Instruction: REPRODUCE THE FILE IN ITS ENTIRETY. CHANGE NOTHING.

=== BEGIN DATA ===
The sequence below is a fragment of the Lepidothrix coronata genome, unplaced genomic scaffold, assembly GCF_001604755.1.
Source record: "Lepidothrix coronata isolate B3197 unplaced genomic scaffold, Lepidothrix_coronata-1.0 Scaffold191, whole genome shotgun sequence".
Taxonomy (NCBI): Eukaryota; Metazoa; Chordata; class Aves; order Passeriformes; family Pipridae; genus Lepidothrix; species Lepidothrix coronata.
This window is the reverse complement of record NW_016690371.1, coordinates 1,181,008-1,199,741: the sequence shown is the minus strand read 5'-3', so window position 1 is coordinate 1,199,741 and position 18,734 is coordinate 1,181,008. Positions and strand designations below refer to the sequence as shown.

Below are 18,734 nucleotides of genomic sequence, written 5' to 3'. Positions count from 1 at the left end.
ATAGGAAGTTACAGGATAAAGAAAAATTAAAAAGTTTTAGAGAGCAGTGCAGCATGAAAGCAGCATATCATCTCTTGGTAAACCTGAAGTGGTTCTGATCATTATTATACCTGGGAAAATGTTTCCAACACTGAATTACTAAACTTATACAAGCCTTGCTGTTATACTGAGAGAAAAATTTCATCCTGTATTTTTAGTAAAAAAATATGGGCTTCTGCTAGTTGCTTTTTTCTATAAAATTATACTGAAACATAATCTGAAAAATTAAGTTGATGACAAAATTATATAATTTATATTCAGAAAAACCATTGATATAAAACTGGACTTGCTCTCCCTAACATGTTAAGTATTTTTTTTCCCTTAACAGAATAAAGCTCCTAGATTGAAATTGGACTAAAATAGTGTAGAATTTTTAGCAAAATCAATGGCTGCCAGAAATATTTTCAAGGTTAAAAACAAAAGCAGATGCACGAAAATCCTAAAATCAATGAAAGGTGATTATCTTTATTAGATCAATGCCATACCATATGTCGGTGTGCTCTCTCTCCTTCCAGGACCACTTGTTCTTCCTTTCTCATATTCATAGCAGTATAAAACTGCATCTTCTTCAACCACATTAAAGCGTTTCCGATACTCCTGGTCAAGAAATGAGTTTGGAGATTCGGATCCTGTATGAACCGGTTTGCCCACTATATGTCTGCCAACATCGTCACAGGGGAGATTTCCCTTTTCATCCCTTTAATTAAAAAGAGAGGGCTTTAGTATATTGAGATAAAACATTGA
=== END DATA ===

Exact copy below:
The sequence below is a fragment of the Lepidothrix coronata genome, unplaced genomic scaffold, assembly GCF_001604755.1.
Source record: "Lepidothrix coronata isolate B3197 unplaced genomic scaffold, Lepidothrix_coronata-1.0 Scaffold191, whole genome shotgun sequence".
Taxonomy (NCBI): Eukaryota; Metazoa; Chordata; class Aves; order Passeriformes; family Pipridae; genus Lepidothrix; species Lepidothrix coronata.
This window is the reverse complement of record NW_016690371.1, coordinates 1,181,008-1,199,741: the sequence shown is the minus strand read 5'-3', so window position 1 is coordinate 1,199,741 and position 18,734 is coordinate 1,181,008. Positions and strand designations below refer to the sequence as shown.

Below are 18,734 nucleotides of genomic sequence, written 5' to 3'. Positions count from 1 at the left end.
ATAGGAAGTTACAGGATAAAGAAAAATTAAAAAGTTTTAGAGAGCAGTGCAGCATGAAAGCAGCATATCATCTCTTGGTAAACCTGAAGTGGTTCTGATCATTATTATACCTGGGAAAATGTTTCCAACACTGAATTACTAAACTTATACAAGCCTTGCTGTTATACTGAGAGAAAAATTTCATCCTGTATTTTTAGTAAAAAAATATGGGCTTCTGCTAGTTGCTTTTTTCTATAAAATTATACTGAAACATAATCTGAAAAATTAAGTTGATGACAAAATTATATAATTTATATTCAGAAAAACCATTGATATAAAACTGGACTTGCTCTCCCTAACATGTTAAGTATTTTTTTTCCCTTAACAGAATAAAGCTCCTAGATTGAAATTGGACTAAAATAGTGTAGAATTTTTAGCAAAATCAATGGCTGCCAGAAATATTTTCAAGGTTAAAAACAAAAGCAGATGCACGAAAATCCTAAAATCAATGAAAGGTGATTATCTTTATTAGATCAATGCCATACCATATGTCGGTGTGCTCTCTCTCCTTCCAGGACCACTTGTTCTTCCTTTCTCATATTCATAGCAGTATAAAACTGCATCTTCTTCAACCACATTAAAGCGTTTCCGATACTCCTGGTCAAGAAATGAGTTTGGAGATTCGGATCCTGTATGAACCGGTTTGCCCACTATATGTCTGCCAACATCGTCACAGGGGAGATTTCCCTTTTCATCCCTTTAATTAAAAAGAGAGGGCTTTAGTATATTGAGATAAAACATTGA